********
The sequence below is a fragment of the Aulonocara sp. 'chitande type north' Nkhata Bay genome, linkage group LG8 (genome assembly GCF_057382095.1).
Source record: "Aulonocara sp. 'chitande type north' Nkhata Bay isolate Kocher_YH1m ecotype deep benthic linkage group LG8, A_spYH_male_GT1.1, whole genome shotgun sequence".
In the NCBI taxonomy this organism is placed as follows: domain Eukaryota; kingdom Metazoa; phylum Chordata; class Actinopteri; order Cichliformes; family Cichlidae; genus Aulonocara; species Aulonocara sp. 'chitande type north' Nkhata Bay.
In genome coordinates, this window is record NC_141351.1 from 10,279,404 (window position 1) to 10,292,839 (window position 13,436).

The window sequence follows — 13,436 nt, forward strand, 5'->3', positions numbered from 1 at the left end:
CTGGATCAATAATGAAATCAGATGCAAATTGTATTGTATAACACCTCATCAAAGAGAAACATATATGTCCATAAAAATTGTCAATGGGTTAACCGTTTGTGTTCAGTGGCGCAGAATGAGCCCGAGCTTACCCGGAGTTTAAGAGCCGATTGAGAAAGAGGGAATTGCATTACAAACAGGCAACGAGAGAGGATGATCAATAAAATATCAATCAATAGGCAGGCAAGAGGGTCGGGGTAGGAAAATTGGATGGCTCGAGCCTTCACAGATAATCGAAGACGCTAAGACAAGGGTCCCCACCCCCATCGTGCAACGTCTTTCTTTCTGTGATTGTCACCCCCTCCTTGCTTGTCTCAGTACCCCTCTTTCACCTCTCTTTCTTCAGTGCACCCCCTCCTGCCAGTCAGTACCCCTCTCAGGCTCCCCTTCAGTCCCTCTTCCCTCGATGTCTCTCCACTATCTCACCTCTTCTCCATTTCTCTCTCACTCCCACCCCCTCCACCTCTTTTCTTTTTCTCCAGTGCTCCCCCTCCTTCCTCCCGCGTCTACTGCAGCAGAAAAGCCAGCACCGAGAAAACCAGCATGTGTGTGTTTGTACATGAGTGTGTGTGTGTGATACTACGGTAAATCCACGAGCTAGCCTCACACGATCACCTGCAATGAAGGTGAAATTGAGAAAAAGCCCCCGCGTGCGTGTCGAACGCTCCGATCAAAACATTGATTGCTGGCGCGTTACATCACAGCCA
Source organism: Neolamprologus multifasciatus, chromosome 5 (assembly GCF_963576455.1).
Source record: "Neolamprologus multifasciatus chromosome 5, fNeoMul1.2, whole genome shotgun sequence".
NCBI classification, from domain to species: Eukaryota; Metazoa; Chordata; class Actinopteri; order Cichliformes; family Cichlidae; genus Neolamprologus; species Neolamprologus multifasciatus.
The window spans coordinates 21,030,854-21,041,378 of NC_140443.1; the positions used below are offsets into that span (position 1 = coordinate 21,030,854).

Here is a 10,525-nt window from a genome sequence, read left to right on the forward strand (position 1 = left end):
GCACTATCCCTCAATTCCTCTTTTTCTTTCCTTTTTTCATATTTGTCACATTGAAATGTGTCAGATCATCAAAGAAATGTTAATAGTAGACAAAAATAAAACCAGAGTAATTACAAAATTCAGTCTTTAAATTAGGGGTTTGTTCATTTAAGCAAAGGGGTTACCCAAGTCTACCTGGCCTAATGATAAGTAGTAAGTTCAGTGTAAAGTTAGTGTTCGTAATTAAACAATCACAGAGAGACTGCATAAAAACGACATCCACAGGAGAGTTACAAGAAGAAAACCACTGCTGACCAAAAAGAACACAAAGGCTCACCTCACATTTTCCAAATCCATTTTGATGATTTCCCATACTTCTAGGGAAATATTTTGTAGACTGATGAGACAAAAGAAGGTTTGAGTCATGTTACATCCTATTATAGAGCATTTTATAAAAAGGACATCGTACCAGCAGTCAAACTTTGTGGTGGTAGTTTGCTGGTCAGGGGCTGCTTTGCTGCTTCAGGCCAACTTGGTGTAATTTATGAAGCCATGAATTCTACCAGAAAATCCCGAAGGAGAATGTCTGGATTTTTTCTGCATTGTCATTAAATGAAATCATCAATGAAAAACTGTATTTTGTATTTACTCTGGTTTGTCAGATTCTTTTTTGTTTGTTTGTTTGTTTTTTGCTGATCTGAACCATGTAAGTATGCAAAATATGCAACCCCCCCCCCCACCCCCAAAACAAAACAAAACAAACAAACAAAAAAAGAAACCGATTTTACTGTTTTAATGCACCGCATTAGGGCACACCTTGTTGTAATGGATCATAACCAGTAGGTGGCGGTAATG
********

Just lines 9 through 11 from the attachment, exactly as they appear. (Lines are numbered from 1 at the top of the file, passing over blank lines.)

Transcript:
NCBI classification, from domain to species: Eukaryota; Metazoa; Chordata; class Actinopteri; order Cichliformes; family Cichlidae; genus Neolamprologus; species Neolamprologus multifasciatus.
The window spans coordinates 21,030,854-21,041,378 of NC_140443.1; the positions used below are offsets into that span (position 1 = coordinate 21,030,854).

Here is a 10,525-nt window from a genome sequence, read left to right on the forward strand (position 1 = left end):